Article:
REPL, global, and local scoping
On Wed, Mar 20, 2019 at 1:31 PM <adam.preble at gmail.com> wrote:
> On Tuesday, March 19, 2019 at 3:48:27 PM UTC-5, Chris Angelico wrote:
> > > I can see in vartest() that it's using a LOAD_GLOBAL for that, yet first() and second() don't go searching upstairs for a meow variable. What is the basis behind this?
> > >
> > Both first() and second() assign to the name "meow", so the name is
> > considered local to each of them. In vartest(), the name isn't
> > assigned, so it looks for an outer scope.
> Thanks for the responses. I wanted to poke on this part just a little bit more. I want to mimic the proper behavior without having to go back to it repeatedly.
> Let's say I'm parsing this code and generating the byte code for it. I run into meow on the right side of an expression but never the left. At this point, do I always generate a LOAD_GLOBAL opcode? Is that done whether or not I know if the variable is defined in a higher scope? That's what it looks like from renaming it to something I didn't define. I just want to double check.
> On the interpreter side seeing the opcode, does that generally mean I walk up the variables I have in higher frames until I either run out of them or find it?
> Does that mean defining "global meow" basically states "always use LOAD/STORE_GLOBAL opcodes for this one, even if it shows up on the left side of an assignment first?"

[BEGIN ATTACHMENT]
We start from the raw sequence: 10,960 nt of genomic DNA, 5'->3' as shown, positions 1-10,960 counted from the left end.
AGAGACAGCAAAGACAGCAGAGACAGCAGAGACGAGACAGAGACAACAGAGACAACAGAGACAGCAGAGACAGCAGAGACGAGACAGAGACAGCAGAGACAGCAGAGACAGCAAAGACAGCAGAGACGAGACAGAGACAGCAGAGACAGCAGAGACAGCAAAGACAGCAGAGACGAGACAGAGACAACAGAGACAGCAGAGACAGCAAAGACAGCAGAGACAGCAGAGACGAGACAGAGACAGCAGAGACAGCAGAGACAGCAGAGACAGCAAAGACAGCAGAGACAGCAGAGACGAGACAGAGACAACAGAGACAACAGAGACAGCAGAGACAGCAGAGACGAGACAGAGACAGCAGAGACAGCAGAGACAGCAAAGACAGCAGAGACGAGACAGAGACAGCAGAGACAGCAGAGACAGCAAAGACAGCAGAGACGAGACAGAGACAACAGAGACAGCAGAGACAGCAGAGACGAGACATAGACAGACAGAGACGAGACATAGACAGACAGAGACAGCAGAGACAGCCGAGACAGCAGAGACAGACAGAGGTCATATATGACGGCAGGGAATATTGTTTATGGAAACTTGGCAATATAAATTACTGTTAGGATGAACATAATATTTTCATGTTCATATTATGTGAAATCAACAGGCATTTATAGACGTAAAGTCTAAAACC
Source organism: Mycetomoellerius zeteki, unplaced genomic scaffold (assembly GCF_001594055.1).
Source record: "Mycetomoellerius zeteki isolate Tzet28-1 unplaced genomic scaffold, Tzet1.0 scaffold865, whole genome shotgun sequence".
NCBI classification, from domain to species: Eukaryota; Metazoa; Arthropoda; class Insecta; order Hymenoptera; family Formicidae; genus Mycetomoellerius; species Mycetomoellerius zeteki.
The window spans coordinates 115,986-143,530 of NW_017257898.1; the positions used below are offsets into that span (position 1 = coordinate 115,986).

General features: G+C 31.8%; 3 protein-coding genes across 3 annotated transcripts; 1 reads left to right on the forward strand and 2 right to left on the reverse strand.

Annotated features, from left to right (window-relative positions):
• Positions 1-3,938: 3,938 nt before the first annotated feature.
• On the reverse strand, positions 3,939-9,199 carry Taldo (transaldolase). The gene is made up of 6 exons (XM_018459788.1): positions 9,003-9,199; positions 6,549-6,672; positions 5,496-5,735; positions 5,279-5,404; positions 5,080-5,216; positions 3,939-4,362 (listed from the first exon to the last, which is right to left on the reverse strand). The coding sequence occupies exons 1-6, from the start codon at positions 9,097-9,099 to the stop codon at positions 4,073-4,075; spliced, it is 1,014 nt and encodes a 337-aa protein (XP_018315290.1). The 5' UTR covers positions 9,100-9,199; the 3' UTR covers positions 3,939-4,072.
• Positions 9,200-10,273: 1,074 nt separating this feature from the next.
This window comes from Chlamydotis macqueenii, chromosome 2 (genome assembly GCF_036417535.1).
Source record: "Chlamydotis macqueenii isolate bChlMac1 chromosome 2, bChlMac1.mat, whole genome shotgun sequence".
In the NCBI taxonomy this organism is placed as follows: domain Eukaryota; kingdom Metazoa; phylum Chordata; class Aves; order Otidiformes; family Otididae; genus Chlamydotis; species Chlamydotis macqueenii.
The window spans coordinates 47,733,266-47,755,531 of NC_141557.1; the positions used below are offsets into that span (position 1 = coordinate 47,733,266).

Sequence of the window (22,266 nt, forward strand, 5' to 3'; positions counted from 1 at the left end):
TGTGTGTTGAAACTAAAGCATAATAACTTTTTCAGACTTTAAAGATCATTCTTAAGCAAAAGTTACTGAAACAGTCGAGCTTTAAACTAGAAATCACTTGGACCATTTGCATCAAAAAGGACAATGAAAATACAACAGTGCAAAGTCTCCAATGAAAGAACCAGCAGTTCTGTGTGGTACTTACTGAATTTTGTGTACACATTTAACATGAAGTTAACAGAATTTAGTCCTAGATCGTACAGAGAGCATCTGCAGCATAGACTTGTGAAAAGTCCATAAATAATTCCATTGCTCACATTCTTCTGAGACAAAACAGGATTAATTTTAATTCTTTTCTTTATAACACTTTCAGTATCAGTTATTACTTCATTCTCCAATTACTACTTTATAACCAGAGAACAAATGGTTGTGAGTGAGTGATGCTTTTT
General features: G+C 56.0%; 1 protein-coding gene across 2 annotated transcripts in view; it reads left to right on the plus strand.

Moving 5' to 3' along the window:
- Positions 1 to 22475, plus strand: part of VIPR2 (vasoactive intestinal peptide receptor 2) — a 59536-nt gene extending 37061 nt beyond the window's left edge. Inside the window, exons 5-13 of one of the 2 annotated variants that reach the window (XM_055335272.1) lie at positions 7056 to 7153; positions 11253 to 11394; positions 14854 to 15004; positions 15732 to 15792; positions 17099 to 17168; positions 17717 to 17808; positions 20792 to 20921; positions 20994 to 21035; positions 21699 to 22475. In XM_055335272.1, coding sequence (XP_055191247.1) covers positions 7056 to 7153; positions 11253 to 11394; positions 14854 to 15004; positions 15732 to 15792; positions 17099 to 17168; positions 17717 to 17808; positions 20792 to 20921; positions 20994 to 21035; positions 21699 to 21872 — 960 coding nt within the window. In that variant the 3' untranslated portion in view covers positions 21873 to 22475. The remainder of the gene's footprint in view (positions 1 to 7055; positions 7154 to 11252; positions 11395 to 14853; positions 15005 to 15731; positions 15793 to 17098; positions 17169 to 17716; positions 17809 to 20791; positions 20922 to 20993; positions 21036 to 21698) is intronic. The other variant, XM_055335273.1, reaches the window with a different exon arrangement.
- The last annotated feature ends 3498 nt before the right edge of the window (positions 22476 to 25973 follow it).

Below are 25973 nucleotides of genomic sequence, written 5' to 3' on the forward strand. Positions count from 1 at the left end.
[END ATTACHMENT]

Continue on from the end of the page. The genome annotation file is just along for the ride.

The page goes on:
I would recommend parsing in two broad steps, as CPython does:
1) Take the source code and turn it into an abstract syntax tree
(AST). This conceptualizes the behaviour of the code more-or-less the
way the programmer wrote it.
2) Implement the AST in byte-code.
The AST for your first() function looks something like this:
args=arguments(args=, vararg=None, kwonlyargs=,
kw_defaults=, kwarg=None, defaults=),
(I got this by using ast.parse() and ast.dump() from the CPython 3.8
standard library. If you use a different version or interpreter, it
may look slightly different, but it'll be broadly similar.)
Since there are Assign entries with targets saying Name "x" and Name
"meow", you know that both those names are local to the function. So
you create local-to-function bytecode. But if you had a "global meow"
statement in that function (which translates to an AST node of
Global(names=['meow']) ), you would create STORE_GLOBAL opcodes, and
similarly, any names not assigned in the local scope would be looked
Of course, life's never this simple, and there are myriad other
considerations. But hopefully that will help with an understanding of
what Python's doing.